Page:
Abstract:  An essential part of research and scientific communication is researchers’ ability to reproduce the results of others. While there have been increasing standards for authors to make data and code available, many of these files are hard to re-execute in practice, leading to a lack of research reproducibility. This poses a major problem for students and researchers in the same field who cannot leverage the previously published findings for study or further inquiry. To address this, we propose an open-source platform named RE3 that helps improve the reproducibility and readability of research projects involving R code. Our platform incorporates assessing code readability with a machine learning model trained on a code readability survey and an automatic containerization service that executes code files and warns users of reproducibility errors. This process helps ensure the reproducibility and readability of projects and therefore fast-track their verification and reuse.

 

Reproducibility: expect less of the scientific paper

“Many calls have been made to improve this scenario. Proposed measures include increasing sample sizes, preregistering protocols and using stricter statistical analyses. Another proposal is to introduce heterogeneity in methods and models to evaluate robustness — for instance, using more than one way to suppress gene expression across a variety of cell lines or rodent strains. In our work on the initiative, we have come to appreciate the amount of effort involved in following these proposals for a single experiment, let alone for an entire paper.

Even in a simple RT-PCR experiment, there are dozens of steps in which methods can vary, as well as a breadth of controls to assess the purity, integrity and specificity of materials. Specifying all of these steps in advance represents an exhaustive and sometimes futile process, because protocols inevitably have to be adapted along the way. Recording the entire method in an auditable way generates spreadsheets with hundreds of rows for every experiment.

We do think that the effort will pay off in terms of reproducibility. But if every paper in discovery science is to adopt this mindset, a typical high-profile article might easily take an entire decade of work, as well as a huge budget. This got us thinking about other, more efficient ways to arrive at reliable science….”

How misconduct helped psychological science to thrive

“Despite this history, before Stapel, researchers were broadly unaware of these problems or dismissed them as inconsequential. Some months before the case became public, a concerned colleague and I proposed to create an archive that would preserve the data collected by researchers in our department, to ensure reproducibility and reuse. A council of prominent colleagues dismissed our proposal on the basis that competing departments had no similar plans. Reasonable suggestions that we made to promote data sharing were dismissed on the unfounded grounds that psychology data sets can never be safely anonymized and would be misused out of jealousy, to attack well-meaning researchers. And I learnt about at least one serious attempt by senior researchers to have me disinvited from holding a workshop for young researchers because it was too critical of suboptimal practices….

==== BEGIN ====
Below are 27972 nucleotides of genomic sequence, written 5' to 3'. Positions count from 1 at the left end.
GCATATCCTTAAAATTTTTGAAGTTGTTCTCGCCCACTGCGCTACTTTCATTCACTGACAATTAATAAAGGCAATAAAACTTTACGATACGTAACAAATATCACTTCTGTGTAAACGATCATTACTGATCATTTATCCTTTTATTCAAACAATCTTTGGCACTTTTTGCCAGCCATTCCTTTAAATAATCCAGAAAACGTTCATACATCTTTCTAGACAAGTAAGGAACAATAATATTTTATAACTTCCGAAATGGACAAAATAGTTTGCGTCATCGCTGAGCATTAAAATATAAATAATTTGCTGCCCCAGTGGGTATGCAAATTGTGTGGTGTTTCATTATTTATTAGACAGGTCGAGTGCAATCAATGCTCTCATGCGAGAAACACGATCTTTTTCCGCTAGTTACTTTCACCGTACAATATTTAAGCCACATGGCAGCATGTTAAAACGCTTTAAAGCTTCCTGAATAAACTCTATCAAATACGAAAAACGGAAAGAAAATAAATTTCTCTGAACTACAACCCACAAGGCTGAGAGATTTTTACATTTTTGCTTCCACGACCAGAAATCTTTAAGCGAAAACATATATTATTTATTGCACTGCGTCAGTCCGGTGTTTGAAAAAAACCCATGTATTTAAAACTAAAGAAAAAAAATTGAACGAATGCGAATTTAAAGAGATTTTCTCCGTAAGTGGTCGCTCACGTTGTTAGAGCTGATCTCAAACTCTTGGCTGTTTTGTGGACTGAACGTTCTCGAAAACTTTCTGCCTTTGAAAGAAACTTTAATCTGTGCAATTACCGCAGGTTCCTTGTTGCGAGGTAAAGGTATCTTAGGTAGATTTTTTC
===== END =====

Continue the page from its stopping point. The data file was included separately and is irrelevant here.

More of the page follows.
Much of the advocacy and awareness has been driven by early-career researchers. Recent cases show how preregistering studies, replication, publishing negative results, and sharing code, materials and data can both empower the self-corrective mechanisms of science and deter questionable research practices and misconduct….

For these changes to stick and spread, they must become systemic. We need tenure committees to reward practices such as sharing data and publishing rigorous studies that have less-than-exciting outcomes. Grant committees and journals should require preregistration or explanations of why it is not warranted. Grant-programme officers should be charged with checking that data are made available in accordance with mandates, and PhD committees should demand that results are verifiable. And we need to strengthen a culture in which top research is rigorous and trustworthy, as well as creative and exciting….”

Preclinical Western Blot in the Era of Digital Transformation and Reproducible Research, an Eastern Perspective | SpringerLink

Abstract:  The current research is an interdisciplinary endeavor to develop a necessary tool in preclinical protein studies of diseases or disorders through western blotting. In the era of digital transformation and open access principles, an interactive cloud-based database called East–West Blot (https://rancs-lab.shinyapps.io/WesternBlots) is designed and developed. The online interactive subject-specific database built on the R shiny platform facilitates a systematic literature search on the specific subject matter, here set to western blot studies of protein regulation in the preclinical model of TBI. The tool summarizes the existing publicly available knowledge through a data visualization technique and easy access to the critical data elements and links to the study itself. The application compiled a relational database of PubMed-indexed western blot studies labeled under HHS public access, reporting downstream protein regulations presented by fluid percussion injury model of traumatic brain injury. The promises of the developed tool include progressing toward implementing the principles of 3Rs (replacement, reduction, and refinement) for humane experiments, cultivating the prerequisites of reproducible research in terms of reporting characteristics, paving the ways for a more collaborative experimental design in basic science, and rendering an up-to-date and summarized perspective of current publicly available knowledge.